A little background here. Vancouver, despite being in Canada, is not snowed in for six months of the year. In fact, snowfall is a rarity here, and people aren't prepared for it. So, while parts of Maine, and New York, much of eastern Ontario, and almost all of Quebec are covered by a sheet of ice, yesterday (Tuesday, January 13) Vancouver had its own "Storm of the Century": a whopping 10 cm (0.026 fathoms, for the metrically challenged) of snow. The ten-year-old Skytrain forms the backbone of the Vancouver area transit system. Skytrain is completely automated: there are no drivers on the trains, and usually no attendants on the platforms. BC Transit security people do ride the odd train, or gang up for the occasional ticket check. The system even has sensors to detect people on the track, although a couple of suicides have managed to jump in front of the train at the last minute so that it doesn't have time to stop or slow down. The Skytrain has had problems with snow in the past. The first year, snow built up on the power strips, which are mounted vertically alongside the track. (A small roof took care of that.) Later, it was found that enough snow would trigger the detectors and report people on the track. (I believe that is now covered by having small heaters melt the snow on the detector plates.) So when the Skytrain was packed, yesterday, everyone assumed that there was another technical problem. BC Transit, however, was not reporting a problem. In fact, the BC Transit spokesman, reporting to one of the radio stations about the status of the system, let slip the real reason. Trains were operating normally, but were being held back, while the authorities scrambled to find staff to put on the trains. Nobody has said *why* the staff were needed. They are not required to drive the trains. In normal operation (and, except for the massive crush of people trying to get on, operations were normal) do not require any attendants. If the system has a problem, usually it affects the line as a whole, and not an isolated train. In any case, if anything *did* happen to a train, it isn't likely that a single attendant (on a four car train) could do anything about it. If a train broke down between stations, the system would report where it was, and help could be dispatched to the spot. The end result was that, with demand for transit greater than normal, as people left cars at home, only half the trains were running. The others were held back since staff couldn't be found to put on them. Interestingly, the media did not pick up on this. Late in the day, I was waiting for my wife at one of the stations, when I noticed a friend who works as a news cameraman for a local station. He was preparing for a live feed to the TV station: a "talking head" was going to be reporting on the congested transit situation. When I started discussing the cause with him, he was astonished. The TV station news research staff, in the absence of an official pronouncement from Transit, had simply assumed technical difficulties. No one had looked at the staff issue at all. email@example.com firstname.lastname@example.org email@example.com virus, book info at http://www.freenet.victoria.bc.ca/techrev/rms.html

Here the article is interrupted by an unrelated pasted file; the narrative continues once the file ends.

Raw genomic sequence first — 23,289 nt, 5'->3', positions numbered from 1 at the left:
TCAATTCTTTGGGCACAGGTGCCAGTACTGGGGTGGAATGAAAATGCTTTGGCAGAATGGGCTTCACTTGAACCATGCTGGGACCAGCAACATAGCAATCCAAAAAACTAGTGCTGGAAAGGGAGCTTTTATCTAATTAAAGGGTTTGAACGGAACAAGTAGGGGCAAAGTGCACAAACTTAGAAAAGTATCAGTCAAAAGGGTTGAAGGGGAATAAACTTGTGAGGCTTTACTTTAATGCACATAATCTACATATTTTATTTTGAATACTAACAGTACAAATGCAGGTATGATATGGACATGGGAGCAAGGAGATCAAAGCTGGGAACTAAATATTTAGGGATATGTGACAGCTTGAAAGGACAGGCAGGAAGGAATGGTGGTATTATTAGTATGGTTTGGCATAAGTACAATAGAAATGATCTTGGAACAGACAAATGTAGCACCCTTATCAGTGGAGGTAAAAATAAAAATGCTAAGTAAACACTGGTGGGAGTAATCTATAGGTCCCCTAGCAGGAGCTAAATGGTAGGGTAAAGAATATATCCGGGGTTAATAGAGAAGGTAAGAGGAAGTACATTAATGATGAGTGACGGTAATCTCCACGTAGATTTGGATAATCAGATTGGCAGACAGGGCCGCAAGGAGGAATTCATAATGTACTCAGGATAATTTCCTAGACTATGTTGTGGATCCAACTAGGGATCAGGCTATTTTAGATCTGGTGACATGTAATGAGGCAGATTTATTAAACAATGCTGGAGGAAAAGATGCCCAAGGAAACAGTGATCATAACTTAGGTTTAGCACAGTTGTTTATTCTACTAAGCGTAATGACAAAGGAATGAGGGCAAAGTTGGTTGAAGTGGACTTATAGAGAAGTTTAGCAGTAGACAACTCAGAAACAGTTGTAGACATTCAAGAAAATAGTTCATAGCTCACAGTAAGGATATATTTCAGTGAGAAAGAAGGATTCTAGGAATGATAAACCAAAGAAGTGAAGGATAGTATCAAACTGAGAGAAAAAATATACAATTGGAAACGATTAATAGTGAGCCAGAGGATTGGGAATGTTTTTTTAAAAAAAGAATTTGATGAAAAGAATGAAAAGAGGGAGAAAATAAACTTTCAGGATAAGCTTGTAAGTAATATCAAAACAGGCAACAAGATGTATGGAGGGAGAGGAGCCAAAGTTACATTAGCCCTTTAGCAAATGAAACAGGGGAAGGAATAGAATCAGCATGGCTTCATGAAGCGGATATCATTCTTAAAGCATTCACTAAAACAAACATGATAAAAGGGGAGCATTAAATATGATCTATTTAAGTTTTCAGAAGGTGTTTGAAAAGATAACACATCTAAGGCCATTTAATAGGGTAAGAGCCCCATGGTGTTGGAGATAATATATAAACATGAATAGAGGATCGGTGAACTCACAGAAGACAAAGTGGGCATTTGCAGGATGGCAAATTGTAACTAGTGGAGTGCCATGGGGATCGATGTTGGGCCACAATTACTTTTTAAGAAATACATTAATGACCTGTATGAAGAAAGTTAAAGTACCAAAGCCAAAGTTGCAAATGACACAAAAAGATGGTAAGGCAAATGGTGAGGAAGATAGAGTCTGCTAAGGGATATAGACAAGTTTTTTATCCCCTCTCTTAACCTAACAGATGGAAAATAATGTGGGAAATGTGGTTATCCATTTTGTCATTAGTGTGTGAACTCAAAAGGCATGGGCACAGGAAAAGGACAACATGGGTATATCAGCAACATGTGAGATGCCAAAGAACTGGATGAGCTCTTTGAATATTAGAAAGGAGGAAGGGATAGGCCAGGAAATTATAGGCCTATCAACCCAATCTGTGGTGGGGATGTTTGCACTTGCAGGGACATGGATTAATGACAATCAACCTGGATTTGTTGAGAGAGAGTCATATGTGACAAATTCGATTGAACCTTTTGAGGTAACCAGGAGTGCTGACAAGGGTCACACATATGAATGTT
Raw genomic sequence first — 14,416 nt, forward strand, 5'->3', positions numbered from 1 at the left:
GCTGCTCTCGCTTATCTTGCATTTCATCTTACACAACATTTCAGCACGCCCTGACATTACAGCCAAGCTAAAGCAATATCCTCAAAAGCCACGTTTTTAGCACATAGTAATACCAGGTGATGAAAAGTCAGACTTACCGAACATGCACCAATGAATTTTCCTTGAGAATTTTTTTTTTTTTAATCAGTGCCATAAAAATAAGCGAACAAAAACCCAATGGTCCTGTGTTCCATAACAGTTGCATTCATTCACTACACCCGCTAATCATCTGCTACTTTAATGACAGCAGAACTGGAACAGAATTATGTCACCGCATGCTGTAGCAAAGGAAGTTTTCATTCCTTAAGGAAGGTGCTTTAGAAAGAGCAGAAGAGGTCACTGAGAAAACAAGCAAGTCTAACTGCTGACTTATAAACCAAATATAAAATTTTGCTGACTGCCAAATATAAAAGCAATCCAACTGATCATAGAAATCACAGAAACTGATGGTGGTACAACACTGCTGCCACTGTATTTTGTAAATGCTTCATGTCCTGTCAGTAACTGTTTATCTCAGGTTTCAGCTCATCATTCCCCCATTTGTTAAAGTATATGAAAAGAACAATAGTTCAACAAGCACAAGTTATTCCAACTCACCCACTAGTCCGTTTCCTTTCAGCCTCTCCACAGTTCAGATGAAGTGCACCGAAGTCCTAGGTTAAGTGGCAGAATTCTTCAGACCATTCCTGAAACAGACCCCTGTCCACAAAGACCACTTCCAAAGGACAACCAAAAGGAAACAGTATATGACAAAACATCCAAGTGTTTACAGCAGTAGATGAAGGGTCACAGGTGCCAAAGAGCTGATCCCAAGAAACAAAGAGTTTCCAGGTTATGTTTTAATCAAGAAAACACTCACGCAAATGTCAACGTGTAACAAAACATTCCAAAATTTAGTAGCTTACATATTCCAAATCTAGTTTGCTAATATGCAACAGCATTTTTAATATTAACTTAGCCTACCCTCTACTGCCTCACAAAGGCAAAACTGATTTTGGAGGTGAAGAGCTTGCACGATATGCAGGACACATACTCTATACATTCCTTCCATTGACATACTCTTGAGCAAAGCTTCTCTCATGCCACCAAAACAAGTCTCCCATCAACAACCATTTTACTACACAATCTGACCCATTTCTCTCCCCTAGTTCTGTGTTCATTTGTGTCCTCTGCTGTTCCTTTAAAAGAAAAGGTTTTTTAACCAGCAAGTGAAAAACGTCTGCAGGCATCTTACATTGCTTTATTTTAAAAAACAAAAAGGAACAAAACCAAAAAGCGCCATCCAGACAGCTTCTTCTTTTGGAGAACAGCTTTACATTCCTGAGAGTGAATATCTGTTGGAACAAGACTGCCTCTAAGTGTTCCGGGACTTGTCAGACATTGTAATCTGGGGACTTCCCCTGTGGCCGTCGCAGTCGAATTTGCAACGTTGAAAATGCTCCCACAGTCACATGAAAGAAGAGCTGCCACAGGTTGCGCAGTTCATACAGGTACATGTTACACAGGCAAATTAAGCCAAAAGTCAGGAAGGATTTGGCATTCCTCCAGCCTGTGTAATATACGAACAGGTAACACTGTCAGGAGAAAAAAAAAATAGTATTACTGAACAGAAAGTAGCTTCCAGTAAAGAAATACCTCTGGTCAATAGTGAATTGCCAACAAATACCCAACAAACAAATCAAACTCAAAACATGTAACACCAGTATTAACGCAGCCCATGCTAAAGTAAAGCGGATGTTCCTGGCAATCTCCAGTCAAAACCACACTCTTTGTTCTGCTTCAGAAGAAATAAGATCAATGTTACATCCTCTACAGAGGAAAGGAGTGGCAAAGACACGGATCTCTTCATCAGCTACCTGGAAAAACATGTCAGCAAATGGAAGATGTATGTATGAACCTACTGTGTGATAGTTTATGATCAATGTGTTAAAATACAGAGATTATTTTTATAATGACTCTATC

TCAS — the Traffic Collision Avoidance System — has almost caused an accident in southern California. A Southwest Airlines plane was flying over Van Nuys airport on approach to Burbank Airport. Someone on the ground switched on a transponder; the TCAS system on the plane overhead decided that an aircraft had suddenly appeared 3000 below it, and suggested that the pilot climb. But this brought it into the path of a small Cessna that really was in the air.
Today's Sydney Morning Herald discusses a report from the (Australian) Bureau of Air Safety linking numerous incidents of "in-flight interference" to various electronic devices (cd players, laptops, camcorders, etc). [http://www.smh.com.au/daily/content/980116/pageone/pageone7.html]. Apparently some 30 cases have been recorded over the past two years, however the BAS stated that no "connectivity" has been established between the interference events and electronic devices. The article notes that captains now have the power to ban the use of such devices if they believe air safety is at issue. The fine for ignoring these directions is $A2,750. However, this brings to mind a recent flight I was on, where my colleague was asked to turn off a palmtop PC. This particular device doesn't have an "off" button, merely a sleep mode where some (not much?) electronic activity is still present. So, how "off" is "off"? Was my colleague at risk of a hefty fine? Will the day come when we have to present all batteries to the cabin crew? firstname.lastname@example.org [The same article was also noted by email@example.com (Paul O'Donnell). PGN]